We have been taught that lethal force attacks are to be countered with our lethal force option—our firearm. But too many people have been injured or killed by programming that response in. In the desperate, time-consuming attempt to get to their gun, they have presented a non-defending target to their attacker. Rather than program ourselves to respond to a threat based on the severity of the threat, we should be training ourselves to respond based on the time available to us.

Facing a lethal threat, if we have time to seek cover and/or draw our firearm, great. If we don’t, the we respond with our hands. The way we train for this reality is, as always, with realistic force-on-force scenarios, using firing but non-lethal weapons such as Airsoft guns. If all of our firearms training consists of shooting at targets, the we aren’t training to engage in a fight, but simply honing our gun firing skill.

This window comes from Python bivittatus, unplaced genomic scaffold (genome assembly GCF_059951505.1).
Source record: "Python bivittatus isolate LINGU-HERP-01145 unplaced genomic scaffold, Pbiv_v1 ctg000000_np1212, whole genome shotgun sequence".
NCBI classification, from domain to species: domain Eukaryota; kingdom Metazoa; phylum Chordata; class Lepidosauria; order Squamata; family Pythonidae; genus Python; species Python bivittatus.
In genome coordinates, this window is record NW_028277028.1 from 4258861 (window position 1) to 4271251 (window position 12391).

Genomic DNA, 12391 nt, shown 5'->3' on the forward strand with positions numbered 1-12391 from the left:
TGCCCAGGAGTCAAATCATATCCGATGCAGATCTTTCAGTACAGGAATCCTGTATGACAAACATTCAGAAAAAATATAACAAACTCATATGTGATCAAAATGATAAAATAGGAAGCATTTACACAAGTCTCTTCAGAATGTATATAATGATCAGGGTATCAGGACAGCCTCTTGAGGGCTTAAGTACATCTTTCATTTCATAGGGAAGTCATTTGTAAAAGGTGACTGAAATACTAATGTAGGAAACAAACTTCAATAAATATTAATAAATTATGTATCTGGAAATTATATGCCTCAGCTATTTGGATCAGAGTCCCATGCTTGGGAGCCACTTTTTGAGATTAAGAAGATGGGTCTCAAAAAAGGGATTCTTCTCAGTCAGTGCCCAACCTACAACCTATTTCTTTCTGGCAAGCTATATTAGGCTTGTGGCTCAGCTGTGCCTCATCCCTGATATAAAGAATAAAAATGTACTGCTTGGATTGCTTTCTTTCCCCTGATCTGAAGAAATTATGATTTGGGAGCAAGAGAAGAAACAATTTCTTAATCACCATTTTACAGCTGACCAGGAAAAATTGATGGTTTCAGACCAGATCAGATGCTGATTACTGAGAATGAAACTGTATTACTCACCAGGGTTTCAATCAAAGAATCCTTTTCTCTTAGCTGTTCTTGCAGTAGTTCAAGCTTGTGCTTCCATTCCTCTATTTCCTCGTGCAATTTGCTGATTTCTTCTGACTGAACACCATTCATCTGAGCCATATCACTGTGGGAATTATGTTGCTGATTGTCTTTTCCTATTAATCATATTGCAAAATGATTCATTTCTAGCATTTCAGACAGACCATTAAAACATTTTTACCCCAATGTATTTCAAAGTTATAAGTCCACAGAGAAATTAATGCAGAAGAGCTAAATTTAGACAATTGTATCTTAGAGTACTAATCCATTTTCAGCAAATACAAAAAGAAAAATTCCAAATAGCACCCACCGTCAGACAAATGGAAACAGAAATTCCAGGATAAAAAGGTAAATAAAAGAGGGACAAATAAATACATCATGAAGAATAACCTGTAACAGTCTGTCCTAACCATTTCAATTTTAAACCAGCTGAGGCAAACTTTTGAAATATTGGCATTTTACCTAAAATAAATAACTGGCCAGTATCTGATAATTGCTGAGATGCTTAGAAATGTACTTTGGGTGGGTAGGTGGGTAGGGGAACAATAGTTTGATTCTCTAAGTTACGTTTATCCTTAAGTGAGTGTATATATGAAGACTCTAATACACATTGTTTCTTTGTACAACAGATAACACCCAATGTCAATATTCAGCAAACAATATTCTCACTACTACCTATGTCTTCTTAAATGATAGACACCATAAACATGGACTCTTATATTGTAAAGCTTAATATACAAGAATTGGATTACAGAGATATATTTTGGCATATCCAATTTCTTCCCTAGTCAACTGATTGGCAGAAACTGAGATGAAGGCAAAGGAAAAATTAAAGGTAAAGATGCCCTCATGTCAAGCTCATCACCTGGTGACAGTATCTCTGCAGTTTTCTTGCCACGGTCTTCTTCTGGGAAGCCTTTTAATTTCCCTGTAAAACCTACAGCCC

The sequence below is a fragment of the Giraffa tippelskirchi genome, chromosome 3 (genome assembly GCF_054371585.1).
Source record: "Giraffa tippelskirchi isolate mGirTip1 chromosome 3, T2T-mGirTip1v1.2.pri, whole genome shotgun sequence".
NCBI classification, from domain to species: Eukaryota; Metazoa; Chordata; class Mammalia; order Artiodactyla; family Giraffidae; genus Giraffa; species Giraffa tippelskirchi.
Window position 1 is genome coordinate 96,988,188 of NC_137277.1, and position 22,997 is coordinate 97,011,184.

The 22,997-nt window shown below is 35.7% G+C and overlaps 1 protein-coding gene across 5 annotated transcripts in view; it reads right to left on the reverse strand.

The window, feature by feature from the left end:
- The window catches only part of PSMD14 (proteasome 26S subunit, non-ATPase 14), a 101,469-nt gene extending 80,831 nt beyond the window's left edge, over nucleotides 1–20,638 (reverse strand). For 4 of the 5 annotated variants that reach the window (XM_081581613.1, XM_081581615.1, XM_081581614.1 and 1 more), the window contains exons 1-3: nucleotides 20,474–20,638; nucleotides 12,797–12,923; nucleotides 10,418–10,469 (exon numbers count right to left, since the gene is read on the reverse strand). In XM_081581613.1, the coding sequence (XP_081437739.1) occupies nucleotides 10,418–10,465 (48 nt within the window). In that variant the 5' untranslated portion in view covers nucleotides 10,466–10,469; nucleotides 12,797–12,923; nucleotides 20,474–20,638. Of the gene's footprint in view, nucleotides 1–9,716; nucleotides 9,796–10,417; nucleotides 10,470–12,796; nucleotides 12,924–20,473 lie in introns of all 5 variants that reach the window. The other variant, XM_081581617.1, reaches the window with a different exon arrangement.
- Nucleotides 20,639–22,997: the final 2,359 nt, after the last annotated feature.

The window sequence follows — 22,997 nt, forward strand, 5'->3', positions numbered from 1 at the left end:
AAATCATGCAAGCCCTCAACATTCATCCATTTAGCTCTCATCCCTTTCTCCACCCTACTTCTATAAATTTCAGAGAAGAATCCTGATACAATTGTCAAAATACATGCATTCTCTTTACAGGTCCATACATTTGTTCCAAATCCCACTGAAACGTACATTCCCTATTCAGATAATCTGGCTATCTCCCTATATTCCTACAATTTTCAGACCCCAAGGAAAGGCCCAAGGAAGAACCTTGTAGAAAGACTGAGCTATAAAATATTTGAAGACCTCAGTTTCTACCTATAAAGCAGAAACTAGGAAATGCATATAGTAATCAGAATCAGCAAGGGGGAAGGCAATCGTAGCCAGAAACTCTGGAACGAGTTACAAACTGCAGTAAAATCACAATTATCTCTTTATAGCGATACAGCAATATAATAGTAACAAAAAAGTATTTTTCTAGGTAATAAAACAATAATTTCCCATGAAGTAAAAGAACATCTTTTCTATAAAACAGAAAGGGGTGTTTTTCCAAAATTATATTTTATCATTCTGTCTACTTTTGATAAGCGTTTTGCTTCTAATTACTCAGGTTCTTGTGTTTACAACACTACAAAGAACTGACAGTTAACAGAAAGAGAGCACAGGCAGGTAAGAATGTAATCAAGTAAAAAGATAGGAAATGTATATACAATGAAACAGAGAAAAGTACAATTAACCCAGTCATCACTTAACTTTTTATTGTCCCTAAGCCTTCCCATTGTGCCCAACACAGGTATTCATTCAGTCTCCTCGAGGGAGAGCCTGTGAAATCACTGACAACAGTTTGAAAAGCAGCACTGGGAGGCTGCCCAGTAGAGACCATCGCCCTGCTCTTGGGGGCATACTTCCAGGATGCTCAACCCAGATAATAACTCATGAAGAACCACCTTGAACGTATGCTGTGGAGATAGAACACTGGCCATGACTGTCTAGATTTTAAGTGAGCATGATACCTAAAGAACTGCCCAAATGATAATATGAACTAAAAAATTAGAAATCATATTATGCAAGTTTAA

But it’s a fight you will be in! If you don’t practice in simulated fights, you’ll never acquire the skills you need to prevail in one.

Why You Need Knife Skills

We get a lot of requests for knife skills training at the association I train for. That makes sense to us, but it seems to puzzle some of the command and administrative staff. Let’s go through the logic of the situation as we see it.

1. POs will probably NOT need a knife as any kind of defensive weapon on duty. A knife is a deadly force weapon, and our sidearms are usually a better choice when deadly force is required...let alone a better tool to use from a public relations standpoint.

Some POs are under the impression that they can use a knife to disable an attacker attempting to disarm their handgun, but in our knife skills class we disprove that notion; it just isn’t really possible in the dynamic chaos of such an encounter. (Try accessing your knife while you are protecting your handgun and fighting off your attacker at full force and full speed if you don’t believe this.)